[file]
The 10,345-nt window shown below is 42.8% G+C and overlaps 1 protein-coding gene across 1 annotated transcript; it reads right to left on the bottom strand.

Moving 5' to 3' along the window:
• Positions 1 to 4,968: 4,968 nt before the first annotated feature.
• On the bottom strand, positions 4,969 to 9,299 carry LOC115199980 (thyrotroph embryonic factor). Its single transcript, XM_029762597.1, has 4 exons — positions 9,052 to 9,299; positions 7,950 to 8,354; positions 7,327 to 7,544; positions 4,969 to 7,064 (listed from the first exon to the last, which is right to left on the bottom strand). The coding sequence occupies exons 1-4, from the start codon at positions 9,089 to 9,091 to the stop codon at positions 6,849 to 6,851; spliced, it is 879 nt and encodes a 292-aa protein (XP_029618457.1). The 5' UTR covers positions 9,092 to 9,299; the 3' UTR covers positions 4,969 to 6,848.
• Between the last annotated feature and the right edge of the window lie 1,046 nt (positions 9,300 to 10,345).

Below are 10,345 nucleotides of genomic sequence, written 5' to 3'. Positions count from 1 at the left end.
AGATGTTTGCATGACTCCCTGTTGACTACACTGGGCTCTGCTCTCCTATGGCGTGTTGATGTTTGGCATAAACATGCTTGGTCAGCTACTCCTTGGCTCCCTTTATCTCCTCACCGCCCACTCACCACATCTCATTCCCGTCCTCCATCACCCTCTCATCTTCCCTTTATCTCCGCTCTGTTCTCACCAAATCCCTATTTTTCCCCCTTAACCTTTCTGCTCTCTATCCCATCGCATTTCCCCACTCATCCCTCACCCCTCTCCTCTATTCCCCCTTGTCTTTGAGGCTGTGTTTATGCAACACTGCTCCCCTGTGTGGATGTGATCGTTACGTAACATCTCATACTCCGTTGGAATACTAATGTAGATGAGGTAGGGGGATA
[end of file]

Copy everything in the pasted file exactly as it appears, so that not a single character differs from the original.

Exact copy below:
The 10,345-nt window shown below is 42.8% G+C and overlaps 1 protein-coding gene across 1 annotated transcript; it reads right to left on the bottom strand.

Moving 5' to 3' along the window:
• Positions 1 to 4,968: 4,968 nt before the first annotated feature.
• On the bottom strand, positions 4,969 to 9,299 carry LOC115199980 (thyrotroph embryonic factor). Its single transcript, XM_029762597.1, has 4 exons — positions 9,052 to 9,299; positions 7,950 to 8,354; positions 7,327 to 7,544; positions 4,969 to 7,064 (listed from the first exon to the last, which is right to left on the bottom strand). The coding sequence occupies exons 1-4, from the start codon at positions 9,089 to 9,091 to the stop codon at positions 6,849 to 6,851; spliced, it is 879 nt and encodes a 292-aa protein (XP_029618457.1). The 5' UTR covers positions 9,092 to 9,299; the 3' UTR covers positions 4,969 to 6,848.
• Between the last annotated feature and the right edge of the window lie 1,046 nt (positions 9,300 to 10,345).

Below are 10,345 nucleotides of genomic sequence, written 5' to 3'. Positions count from 1 at the left end.
AGATGTTTGCATGACTCCCTGTTGACTACACTGGGCTCTGCTCTCCTATGGCGTGTTGATGTTTGGCATAAACATGCTTGGTCAGCTACTCCTTGGCTCCCTTTATCTCCTCACCGCCCACTCACCACATCTCATTCCCGTCCTCCATCACCCTCTCATCTTCCCTTTATCTCCGCTCTGTTCTCACCAAATCCCTATTTTTCCCCCTTAACCTTTCTGCTCTCTATCCCATCGCATTTCCCCACTCATCCCTCACCCCTCTCCTCTATTCCCCCTTGTCTTTGAGGCTGTGTTTATGCAACACTGCTCCCCTGTGTGGATGTGATCGTTACGTAACATCTCATACTCCGTTGGAATACTAATGTAGATGAGGTAGGGGGATA